As part of the Washington Jewish Film Festival, I saw two films by Israeli director Dan Wollman. Each was interesting in its own way and their one shared characteristic seemed to be that they were made primarily to be shown on Israeli tv.
The first was a feature film, Gei Oni, based on the book by Israeli author Shulamit Lapid, and loosely structured on the early days of Rosh Pina, a Galilee settlement dating from the early 19th century. The story is all fiction. A teen age girl, her uncle and young baby are able to get to Ottoman controlled Palestine following a pogrom in Russia. A young widower from Rosh Pina (in the film, Gei Oni) also arrives at the port of Jaffa to find some seeds that he can bring back to the determined, but struggling, drouth-ridden community. He has two children and needs a wife to look after them. She has no money and no prospect of getting any and her uncle convinces her that this is her own best chance.
The movie chronicles the story of this determined and, it turns out, quite talented young woman, her relationship with her new husband and the struggle of her new community. It ends rather abruptly, with promise but no conclusion, although the book’s ending is apparently quite different.
This is a full length film, adapted from a six part television series. My guess is that it made for better tv entertainment than as a film. The story is a bit trite. The dialogue (Yiddish, Hebrew and English with some Turkish and Arabic thrown in) is not lacking inapparent cliches. There is a little too much “Yea, Israel” in it. The lead actors are recent theater school graduates without prior film experience.
But this does not mean that the film is not of interest or value. It is very good visually, although some of the breaks are a bit abrupt, and it gives you quite a bit to think about. The difficulties of those early years. The opulence of the small Turkish governing class. The horse and cart and donkey and camel as the primary means of transportation. But having said that, it is not clear how representative of actual conditions the movie really is.
The second film, “Yolande”, is quite different. A made for tv documentary, it was expected to be shown on israel’s channel one last week but was preempted by the Carmel fire. It tells the fascinating and true story of a young, attractive, elegant, bright and seductive Egyptian Jewish woman who, which living in Alexandria and Cairo, during the 1940s was able to ingratiate herself with all levels of Egyptian society, from the king on down, gaining information about, first, German arms and movements and, then, Arab and Arab League activities and pass them on to Jewish sources in Palestine. Eventually, she was arrested, although released shortly, after which she continued to maintain her relationships with her Egyptian friends because, in truth, she was never anti-Egypt inane way. Eventually, she left Egypt and moved to israel where, although she knew virtually every governmental and intelligence official. But she was a fish out of water – her European style (in those days, Alexandria was more european than today) did not take well to pioneering Israel and she was unable to fit into the new governing structure. Plus she became ill and at early age died, unremembered and unmarked for everything she accomplished.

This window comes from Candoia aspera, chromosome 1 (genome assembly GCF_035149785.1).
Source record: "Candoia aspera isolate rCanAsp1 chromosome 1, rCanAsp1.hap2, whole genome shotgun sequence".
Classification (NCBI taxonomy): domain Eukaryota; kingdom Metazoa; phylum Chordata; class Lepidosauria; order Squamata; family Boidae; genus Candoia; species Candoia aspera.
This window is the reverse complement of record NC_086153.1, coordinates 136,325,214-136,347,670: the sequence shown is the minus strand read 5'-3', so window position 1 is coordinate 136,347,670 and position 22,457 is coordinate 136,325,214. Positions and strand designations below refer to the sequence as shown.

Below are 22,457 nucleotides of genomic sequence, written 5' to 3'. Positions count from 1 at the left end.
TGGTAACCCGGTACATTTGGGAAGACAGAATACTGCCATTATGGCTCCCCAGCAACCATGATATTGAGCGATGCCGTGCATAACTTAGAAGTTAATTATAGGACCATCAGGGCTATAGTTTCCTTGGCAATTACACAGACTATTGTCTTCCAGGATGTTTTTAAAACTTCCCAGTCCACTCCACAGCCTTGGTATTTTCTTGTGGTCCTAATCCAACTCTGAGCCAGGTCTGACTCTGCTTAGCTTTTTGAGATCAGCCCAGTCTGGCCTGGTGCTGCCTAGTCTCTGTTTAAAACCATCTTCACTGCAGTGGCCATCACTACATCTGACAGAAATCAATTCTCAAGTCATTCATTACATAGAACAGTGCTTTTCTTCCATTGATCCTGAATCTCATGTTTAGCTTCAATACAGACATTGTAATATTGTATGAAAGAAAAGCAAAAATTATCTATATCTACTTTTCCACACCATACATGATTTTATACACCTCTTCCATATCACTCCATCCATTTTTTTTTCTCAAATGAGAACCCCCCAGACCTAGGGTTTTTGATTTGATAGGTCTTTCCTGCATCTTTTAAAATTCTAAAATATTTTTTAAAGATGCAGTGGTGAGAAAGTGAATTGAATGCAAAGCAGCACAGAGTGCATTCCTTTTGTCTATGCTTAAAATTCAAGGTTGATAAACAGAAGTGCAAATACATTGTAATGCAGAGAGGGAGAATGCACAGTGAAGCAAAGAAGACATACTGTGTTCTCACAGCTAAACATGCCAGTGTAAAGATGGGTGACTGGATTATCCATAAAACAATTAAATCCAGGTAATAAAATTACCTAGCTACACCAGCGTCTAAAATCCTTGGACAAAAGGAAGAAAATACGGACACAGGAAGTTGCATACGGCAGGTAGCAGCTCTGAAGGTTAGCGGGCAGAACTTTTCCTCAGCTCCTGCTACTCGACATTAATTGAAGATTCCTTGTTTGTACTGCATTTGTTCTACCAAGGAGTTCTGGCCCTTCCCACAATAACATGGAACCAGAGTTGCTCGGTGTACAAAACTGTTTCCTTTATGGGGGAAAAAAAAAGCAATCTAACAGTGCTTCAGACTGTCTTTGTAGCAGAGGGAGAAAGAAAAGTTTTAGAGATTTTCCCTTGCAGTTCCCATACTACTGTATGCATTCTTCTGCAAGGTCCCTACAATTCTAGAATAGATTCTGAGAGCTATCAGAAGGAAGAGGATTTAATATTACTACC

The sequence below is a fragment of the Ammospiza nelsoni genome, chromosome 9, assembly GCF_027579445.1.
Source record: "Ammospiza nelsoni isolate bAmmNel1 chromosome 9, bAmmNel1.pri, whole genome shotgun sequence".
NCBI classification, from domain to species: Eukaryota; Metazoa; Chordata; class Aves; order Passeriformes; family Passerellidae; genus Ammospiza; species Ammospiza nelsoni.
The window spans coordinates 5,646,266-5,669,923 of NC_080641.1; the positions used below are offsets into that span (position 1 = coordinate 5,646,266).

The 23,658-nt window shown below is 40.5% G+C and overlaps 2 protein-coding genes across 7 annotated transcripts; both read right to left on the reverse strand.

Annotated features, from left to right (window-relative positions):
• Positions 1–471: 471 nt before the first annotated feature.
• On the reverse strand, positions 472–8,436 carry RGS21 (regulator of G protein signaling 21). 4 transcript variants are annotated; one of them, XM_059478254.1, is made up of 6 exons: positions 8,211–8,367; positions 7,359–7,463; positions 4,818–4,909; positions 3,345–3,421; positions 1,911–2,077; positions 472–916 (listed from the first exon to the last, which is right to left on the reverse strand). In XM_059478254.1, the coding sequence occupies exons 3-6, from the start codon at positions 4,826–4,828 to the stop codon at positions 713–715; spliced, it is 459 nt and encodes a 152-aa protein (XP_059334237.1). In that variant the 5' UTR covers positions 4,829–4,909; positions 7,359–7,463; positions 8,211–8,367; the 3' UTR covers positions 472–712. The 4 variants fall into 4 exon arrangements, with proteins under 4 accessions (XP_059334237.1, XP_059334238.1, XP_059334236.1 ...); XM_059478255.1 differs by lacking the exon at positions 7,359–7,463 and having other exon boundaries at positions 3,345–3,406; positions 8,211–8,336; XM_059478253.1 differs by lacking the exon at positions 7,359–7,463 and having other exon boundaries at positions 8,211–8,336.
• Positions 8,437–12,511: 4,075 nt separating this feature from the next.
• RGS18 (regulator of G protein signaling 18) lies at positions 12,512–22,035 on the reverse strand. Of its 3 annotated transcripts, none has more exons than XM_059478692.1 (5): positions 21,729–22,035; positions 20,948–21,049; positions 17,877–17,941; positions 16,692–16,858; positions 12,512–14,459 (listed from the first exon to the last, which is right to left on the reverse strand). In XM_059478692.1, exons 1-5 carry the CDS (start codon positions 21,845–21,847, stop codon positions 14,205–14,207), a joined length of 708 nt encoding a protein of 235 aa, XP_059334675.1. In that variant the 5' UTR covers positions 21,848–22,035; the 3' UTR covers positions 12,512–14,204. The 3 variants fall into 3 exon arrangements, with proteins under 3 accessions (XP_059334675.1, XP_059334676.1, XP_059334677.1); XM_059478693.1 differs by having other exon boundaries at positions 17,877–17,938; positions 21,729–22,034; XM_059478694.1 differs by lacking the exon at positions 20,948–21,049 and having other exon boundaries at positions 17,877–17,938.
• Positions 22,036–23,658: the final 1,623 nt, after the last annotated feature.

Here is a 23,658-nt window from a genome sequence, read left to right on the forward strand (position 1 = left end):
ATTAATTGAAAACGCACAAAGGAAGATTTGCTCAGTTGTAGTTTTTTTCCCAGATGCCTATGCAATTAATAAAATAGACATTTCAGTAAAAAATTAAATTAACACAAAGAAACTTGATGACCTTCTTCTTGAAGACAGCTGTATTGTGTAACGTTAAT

Interviews with many people who knew her (all now in the 80s or 90s), conversations with her son, old family pictures, vintage newsreel and other footage of Cairo, Palestine, and Paris, contemporary filming of the same places, plus Alexandria. Fascinating on their own, but carefully woven into the story.
But how was it possible that Yolande Harmor, so well known amongst the early leaders of Israel, was so marginalized? She was not the only person to be so treated. I was reminded of Reszo Kasztner, who saved many Hungarian Jews and tried to save so many more, as told in Anna Porter’s “Kasztner’s Train”, about which I wrote several months ago, He, too, was ignored by the Jewish society that he thought would treat him as a hero.